6 Steps to a Successful Client–Agency Relationship

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6 Steps to a Successful Client–Agency Relationship

Working with a third party, like a web design agency, can be extremely rewarding for a brand or business. When a true partnership is established, creative ideas will flow freely as both parties strive to produce their best work.

But like any relationship, a digital partnership between client and agency is a two-way street that needs constant attention to ensure success. Sustaining harmony can be a balancing act with so many different personalities involved, each with their own ideas and opinions.

When a relationship goes wrong, a client can be left frustrated that they’re not making the most of the agency’s talents, while an agency can be confused by the seemingly conflicting demands of their client.

To help you out, we’ve put together six vital steps to help you achieve a successful, fruitful client–agency relationship.

1. Agree Clear Expectations

As with any relationship, establishing long-term goals is essential. If your partner is after a casual fling and you want marriage and babies, both sides will end up bitter and resentful. It’s the same between a client and an agency.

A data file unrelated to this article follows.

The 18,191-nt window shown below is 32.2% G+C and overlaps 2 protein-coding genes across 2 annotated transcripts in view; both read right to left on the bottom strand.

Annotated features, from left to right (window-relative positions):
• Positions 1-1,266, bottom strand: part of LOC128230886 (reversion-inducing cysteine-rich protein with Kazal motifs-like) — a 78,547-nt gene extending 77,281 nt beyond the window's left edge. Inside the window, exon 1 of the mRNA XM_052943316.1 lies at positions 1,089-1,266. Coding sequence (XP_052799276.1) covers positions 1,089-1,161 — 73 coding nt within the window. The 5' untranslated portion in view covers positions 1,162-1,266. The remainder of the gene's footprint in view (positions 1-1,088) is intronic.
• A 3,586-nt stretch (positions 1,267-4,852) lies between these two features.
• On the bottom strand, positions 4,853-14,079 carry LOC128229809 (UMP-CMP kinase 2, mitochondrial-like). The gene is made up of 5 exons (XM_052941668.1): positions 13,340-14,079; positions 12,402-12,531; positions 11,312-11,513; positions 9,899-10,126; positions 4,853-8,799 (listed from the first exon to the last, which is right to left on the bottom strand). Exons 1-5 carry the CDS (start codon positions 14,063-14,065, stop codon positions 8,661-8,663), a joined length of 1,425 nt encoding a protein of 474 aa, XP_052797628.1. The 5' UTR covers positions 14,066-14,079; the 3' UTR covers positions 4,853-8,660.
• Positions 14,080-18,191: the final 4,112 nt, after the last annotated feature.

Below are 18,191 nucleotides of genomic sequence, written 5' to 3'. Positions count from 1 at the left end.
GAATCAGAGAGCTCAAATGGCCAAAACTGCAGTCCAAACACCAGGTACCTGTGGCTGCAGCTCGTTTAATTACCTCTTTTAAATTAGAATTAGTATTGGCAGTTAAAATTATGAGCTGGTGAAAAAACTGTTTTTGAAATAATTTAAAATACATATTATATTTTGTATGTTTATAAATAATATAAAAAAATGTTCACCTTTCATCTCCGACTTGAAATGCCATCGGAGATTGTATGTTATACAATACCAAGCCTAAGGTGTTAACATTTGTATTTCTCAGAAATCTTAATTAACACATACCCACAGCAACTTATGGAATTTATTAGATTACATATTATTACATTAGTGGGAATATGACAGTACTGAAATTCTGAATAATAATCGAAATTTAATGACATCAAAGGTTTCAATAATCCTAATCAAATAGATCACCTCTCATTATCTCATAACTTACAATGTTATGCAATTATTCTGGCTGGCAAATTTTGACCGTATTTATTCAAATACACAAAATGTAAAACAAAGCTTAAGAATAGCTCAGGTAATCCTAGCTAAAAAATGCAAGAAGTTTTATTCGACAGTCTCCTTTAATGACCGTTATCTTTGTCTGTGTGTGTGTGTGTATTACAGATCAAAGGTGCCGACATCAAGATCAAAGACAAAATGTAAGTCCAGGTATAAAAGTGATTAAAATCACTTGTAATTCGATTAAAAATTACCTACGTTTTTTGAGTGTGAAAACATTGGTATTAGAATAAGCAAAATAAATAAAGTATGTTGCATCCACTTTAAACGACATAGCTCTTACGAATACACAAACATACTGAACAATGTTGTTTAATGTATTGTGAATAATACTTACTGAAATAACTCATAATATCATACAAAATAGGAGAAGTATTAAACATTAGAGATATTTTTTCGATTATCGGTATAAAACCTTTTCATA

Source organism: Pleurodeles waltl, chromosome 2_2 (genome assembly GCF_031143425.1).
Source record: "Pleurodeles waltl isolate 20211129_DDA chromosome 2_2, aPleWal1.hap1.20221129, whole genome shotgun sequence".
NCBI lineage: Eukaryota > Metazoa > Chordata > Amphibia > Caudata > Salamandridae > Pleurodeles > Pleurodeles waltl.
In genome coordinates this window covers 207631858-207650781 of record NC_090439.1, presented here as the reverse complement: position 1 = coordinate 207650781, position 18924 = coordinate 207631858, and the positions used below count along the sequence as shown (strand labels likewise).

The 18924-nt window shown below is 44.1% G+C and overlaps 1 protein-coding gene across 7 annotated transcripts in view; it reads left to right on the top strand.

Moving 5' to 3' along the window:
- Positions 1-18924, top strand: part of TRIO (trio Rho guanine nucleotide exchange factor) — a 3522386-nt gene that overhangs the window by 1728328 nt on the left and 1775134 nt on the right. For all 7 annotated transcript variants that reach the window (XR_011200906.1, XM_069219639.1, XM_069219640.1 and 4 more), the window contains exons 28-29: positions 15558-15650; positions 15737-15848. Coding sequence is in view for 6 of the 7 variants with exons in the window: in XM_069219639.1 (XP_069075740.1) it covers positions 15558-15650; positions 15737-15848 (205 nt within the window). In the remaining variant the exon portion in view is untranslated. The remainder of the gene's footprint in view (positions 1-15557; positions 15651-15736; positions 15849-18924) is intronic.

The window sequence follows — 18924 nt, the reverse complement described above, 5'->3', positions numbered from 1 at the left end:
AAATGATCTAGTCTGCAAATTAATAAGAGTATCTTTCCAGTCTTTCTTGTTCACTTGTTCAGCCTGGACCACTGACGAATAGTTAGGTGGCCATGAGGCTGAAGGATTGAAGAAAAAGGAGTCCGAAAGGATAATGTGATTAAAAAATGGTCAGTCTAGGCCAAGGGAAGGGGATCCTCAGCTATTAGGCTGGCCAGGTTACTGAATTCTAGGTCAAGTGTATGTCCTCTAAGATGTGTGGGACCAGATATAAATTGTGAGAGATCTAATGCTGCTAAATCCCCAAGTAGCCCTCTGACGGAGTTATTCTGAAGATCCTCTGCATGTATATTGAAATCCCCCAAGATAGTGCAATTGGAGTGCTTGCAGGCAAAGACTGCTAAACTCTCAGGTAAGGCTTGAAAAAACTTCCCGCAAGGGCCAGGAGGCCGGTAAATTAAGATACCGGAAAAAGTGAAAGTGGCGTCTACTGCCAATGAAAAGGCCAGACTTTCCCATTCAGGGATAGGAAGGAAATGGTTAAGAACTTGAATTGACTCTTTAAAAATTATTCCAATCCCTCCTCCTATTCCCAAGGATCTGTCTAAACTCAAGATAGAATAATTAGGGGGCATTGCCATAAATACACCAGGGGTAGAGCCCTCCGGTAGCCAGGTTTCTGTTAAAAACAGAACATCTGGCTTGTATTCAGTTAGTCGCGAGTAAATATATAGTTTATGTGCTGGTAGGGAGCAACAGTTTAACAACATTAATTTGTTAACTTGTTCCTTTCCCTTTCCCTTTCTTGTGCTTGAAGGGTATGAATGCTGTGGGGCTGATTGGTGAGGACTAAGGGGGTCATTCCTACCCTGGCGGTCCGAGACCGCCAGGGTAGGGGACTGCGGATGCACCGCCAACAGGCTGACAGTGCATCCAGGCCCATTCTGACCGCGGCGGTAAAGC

Before you begin the project, take the time to sit down together and discuss what success looks like for both of you. Describe your long-term aims and set smart goals (goals that are specific, measurable, attainable, realistic and timely). It’s likely that you will have some small hiccups along the way, but by working to the same agenda you will have a much greater chance of overcoming these hiccups and achieving success.

Remember to also share details on how you like to work – whether there are particular times and ways you like to be contacted, ensuring that invoices are paid on time, and establishing if there is anything you especially like or dislike that could affect the project.

2. Establish Strong Lines of Communication

Relationships are nurtured through communication, and this is no different when it comes to a client–agency partnership. Make sure you remain in regular communication to ensure the project stays on track, along with your working relationship.

Bear in mind that the subtleties of language can be lost over email or text. Sometimes it’s easy for those little details to be misunderstood or lost in translation – something that could potentially disrupt your project. Schedule time to talk frequently, and where possible make time for face-to-face contact. Meeting in person will strengthen your relationship, and will spark a level of creativity and energy that can be difficult to replicate over phone or email.